Wednesday, October 5, 2011

The Nymwars: Anonymity as a Security Strategy

I swore  I wouldn't post about this, it was too stupid. The Nymwars people were freaking out over nothing, I thought. Just don't use Google+, it's not hard, right? But even within Google there were fights over it. Then the EFF chimed in and I think they're right, and so does JWZ. So I'm pro-pseudonym I guess, because people I like are too.

But that's not really it, is it? At The City we don't have a "real name policy" as such, but the system makes the assumption that people are going to put their real name and picture on their profile because everyone they interact with using the service is presumably someone they could meet any given Sunday. We have a "nickname" field but that's only to accomodate Dave/David preferences and doesn't hide their real name in a meaningful way. So as a product we have a real name assumption and have steadily resisted hiding real names because the scale is small, and users are naturally bucketed into churches.

As a church grows, that scale gets bigger, and the probability of someone meeting someone they don't like any given Sunday gets bigger. But on when you put everyone in the church in a flat, searchable namespace on The City, that probability becomes 1 as soon as that someone joins. So we get requests from churches to allow hidden profiles or other privacy measures to make it less obvious that someone with a certain name has an online presence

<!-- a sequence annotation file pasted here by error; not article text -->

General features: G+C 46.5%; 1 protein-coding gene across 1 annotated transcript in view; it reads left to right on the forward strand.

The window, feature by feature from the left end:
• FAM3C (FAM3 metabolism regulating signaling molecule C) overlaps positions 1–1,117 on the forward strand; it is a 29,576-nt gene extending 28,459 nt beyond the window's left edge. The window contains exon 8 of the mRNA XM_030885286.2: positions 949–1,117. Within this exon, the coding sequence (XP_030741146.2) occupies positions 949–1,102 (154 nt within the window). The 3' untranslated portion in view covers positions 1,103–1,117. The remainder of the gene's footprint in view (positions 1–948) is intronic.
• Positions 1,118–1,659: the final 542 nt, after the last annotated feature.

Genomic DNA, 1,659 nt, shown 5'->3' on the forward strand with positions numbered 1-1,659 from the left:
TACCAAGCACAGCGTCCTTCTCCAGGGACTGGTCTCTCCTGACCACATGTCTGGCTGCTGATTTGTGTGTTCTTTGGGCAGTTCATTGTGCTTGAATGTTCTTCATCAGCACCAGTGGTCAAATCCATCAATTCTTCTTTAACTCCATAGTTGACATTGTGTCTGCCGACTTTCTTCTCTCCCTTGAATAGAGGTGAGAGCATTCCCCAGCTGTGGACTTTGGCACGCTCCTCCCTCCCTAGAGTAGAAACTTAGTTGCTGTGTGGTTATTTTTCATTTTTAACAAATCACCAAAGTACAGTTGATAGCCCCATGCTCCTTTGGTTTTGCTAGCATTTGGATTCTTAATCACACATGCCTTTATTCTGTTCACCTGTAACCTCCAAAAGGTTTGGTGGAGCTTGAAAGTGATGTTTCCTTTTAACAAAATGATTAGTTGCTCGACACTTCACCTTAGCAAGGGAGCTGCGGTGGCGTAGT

We've long dismissed this as a "human sin problem" and simply added ways to limit who can contact them rather than hide their existence. Because The City doesn't do anything for a bad person except show you someone's name, something they could already see anyway using a phone book. But we haven't taken it far enough and I think this debate opens up how. While pseudonymity doesn't really work in the Church, for us, and I think other social sites of appreciable scale, you can choose to require real names if you like. But there had better be complete security controls around displaying presence, and affordance for anonymous interaction where it makes sense.

The exemplar is credit card billing records in a small business. They need to know your real name and billing info and may know your purchase history. Groups of customers may know each other if they choose to announce their patronage, but may choose not to. The business doesn't get to go announcing exactly who purchased from them without raising the ire of their customers, who didn't ask that.

Real names have power, and we should not expect users to trust us with theirs unless we handle them responsibly. In our case the user may be required to use The City to engage in their church community, and that's a lot to ask in any case. Reducing the fear about engaging in close community online only happens if that community and the people in it are carefully protected.

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